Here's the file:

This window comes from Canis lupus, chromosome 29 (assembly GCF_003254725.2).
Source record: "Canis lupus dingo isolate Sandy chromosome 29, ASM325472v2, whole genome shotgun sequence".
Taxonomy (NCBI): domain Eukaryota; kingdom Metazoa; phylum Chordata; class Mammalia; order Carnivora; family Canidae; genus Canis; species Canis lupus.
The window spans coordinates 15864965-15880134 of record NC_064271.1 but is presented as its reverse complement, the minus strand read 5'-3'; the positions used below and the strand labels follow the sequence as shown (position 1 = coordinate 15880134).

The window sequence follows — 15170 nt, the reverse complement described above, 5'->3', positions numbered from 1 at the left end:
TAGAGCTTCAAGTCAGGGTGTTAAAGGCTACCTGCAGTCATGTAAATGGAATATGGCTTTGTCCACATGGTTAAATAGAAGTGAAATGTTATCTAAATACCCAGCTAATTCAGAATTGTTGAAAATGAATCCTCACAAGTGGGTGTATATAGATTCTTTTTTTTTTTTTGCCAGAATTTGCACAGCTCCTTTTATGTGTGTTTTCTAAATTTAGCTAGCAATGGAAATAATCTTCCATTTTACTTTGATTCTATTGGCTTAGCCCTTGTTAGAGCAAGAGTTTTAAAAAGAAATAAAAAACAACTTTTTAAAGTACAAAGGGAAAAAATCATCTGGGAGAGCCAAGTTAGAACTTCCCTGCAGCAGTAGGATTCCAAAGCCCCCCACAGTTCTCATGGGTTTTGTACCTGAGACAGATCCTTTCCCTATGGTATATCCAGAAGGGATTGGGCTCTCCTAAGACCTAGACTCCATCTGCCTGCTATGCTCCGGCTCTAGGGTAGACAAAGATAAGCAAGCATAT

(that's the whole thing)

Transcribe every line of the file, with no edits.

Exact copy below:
This window comes from Canis lupus, chromosome 29 (assembly GCF_003254725.2).
Source record: "Canis lupus dingo isolate Sandy chromosome 29, ASM325472v2, whole genome shotgun sequence".
Taxonomy (NCBI): domain Eukaryota; kingdom Metazoa; phylum Chordata; class Mammalia; order Carnivora; family Canidae; genus Canis; species Canis lupus.
The window spans coordinates 15864965-15880134 of record NC_064271.1 but is presented as its reverse complement, the minus strand read 5'-3'; the positions used below and the strand labels follow the sequence as shown (position 1 = coordinate 15880134).

The window sequence follows — 15170 nt, the reverse complement described above, 5'->3', positions numbered from 1 at the left end:
TAGAGCTTCAAGTCAGGGTGTTAAAGGCTACCTGCAGTCATGTAAATGGAATATGGCTTTGTCCACATGGTTAAATAGAAGTGAAATGTTATCTAAATACCCAGCTAATTCAGAATTGTTGAAAATGAATCCTCACAAGTGGGTGTATATAGATTCTTTTTTTTTTTTTGCCAGAATTTGCACAGCTCCTTTTATGTGTGTTTTCTAAATTTAGCTAGCAATGGAAATAATCTTCCATTTTACTTTGATTCTATTGGCTTAGCCCTTGTTAGAGCAAGAGTTTTAAAAAGAAATAAAAAACAACTTTTTAAAGTACAAAGGGAAAAAATCATCTGGGAGAGCCAAGTTAGAACTTCCCTGCAGCAGTAGGATTCCAAAGCCCCCCACAGTTCTCATGGGTTTTGTACCTGAGACAGATCCTTTCCCTATGGTATATCCAGAAGGGATTGGGCTCTCCTAAGACCTAGACTCCATCTGCCTGCTATGCTCCGGCTCTAGGGTAGACAAAGATAAGCAAGCATAT